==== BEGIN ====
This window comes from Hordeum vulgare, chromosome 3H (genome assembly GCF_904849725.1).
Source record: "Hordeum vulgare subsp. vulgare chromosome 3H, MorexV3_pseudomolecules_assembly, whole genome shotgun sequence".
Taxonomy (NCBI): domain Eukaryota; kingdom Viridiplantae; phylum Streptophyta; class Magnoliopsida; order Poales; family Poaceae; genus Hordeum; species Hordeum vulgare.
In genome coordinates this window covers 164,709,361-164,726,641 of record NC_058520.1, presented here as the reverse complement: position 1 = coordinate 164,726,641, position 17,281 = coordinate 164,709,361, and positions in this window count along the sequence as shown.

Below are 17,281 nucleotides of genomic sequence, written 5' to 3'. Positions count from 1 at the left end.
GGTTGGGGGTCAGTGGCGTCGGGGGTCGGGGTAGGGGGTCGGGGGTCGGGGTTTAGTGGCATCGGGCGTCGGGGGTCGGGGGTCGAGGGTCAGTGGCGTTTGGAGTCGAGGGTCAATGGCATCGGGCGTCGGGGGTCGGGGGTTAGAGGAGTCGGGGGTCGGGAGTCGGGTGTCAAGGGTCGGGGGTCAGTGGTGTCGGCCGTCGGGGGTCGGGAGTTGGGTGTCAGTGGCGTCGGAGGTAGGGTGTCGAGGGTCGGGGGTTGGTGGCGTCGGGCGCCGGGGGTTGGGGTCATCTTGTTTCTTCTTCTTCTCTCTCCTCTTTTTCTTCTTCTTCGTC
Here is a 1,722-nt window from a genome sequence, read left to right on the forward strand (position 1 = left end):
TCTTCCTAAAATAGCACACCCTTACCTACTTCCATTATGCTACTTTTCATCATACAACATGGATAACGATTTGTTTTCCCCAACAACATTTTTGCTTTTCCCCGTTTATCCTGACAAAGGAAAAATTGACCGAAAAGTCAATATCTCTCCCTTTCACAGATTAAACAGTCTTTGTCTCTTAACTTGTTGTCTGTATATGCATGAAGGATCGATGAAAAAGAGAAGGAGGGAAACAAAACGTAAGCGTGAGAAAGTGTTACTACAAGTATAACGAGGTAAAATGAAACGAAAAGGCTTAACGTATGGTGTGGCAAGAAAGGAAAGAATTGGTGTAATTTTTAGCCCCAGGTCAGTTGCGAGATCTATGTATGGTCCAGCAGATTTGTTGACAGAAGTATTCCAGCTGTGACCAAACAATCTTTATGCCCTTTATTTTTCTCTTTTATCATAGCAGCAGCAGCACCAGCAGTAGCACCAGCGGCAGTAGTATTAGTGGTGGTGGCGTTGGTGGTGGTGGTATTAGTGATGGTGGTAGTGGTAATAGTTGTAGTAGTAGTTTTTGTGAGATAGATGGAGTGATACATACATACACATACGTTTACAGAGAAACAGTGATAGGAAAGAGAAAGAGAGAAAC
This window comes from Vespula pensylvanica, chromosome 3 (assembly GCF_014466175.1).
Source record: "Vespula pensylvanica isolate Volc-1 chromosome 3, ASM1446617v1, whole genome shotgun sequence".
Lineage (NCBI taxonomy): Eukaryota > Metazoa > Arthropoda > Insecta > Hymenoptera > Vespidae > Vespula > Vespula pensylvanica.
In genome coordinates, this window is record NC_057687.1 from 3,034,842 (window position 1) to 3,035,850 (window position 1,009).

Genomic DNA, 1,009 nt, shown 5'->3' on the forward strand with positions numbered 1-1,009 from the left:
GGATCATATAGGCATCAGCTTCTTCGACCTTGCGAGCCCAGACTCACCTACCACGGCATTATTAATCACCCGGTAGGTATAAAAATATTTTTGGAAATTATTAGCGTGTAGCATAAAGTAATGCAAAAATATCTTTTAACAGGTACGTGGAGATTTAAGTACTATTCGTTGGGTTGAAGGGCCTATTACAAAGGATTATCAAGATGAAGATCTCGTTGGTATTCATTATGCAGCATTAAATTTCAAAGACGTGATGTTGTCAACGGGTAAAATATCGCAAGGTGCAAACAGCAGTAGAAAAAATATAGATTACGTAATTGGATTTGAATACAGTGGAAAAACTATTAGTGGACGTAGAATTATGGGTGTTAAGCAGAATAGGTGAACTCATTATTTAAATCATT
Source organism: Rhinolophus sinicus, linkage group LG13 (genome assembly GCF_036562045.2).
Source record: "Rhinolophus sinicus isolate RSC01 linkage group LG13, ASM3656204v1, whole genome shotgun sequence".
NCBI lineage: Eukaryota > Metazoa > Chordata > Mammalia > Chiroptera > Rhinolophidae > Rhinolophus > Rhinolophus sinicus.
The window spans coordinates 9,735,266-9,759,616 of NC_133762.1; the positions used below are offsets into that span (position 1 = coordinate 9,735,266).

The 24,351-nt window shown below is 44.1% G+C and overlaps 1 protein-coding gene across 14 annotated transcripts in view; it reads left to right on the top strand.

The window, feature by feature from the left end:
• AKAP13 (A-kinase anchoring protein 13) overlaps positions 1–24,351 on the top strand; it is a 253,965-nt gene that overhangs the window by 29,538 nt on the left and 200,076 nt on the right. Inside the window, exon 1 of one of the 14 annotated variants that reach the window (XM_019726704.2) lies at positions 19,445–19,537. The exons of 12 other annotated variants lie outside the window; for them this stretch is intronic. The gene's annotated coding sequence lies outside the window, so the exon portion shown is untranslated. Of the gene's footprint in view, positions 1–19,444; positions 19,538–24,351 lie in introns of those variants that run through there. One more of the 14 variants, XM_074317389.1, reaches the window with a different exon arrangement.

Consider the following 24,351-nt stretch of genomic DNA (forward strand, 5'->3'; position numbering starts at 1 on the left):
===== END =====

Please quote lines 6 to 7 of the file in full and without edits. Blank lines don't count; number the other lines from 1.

GGTTGGGGGTCAGTGGCGTCGGGGGTCGGGGTAGGGGGTCGGGGGTCGGGGTTTAGTGGCATCGGGCGTCGGGGGTCGGGGGTCGAGGGTCAGTGGCGTTTGGAGTCGAGGGTCAATGGCATCGGGCGTCGGGGGTCGGGGGTTAGAGGAGTCGGGGGTCGGGAGTCGGGTGTCAAGGGTCGGGGGTCAGTGGTGTCGGCCGTCGGGGGTCGGGAGTTGGGTGTCAGTGGCGTCGGAGGTAGGGTGTCGAGGGTCGGGGGTTGGTGGCGTCGGGCGCCGGGGGTTGGGGTCATCTTGTTTCTTCTTCTTCTCTCTCCTCTTTTTCTTCTTCTTCGTC
Here is a 1,722-nt window from a genome sequence, read left to right on the forward strand (position 1 = left end):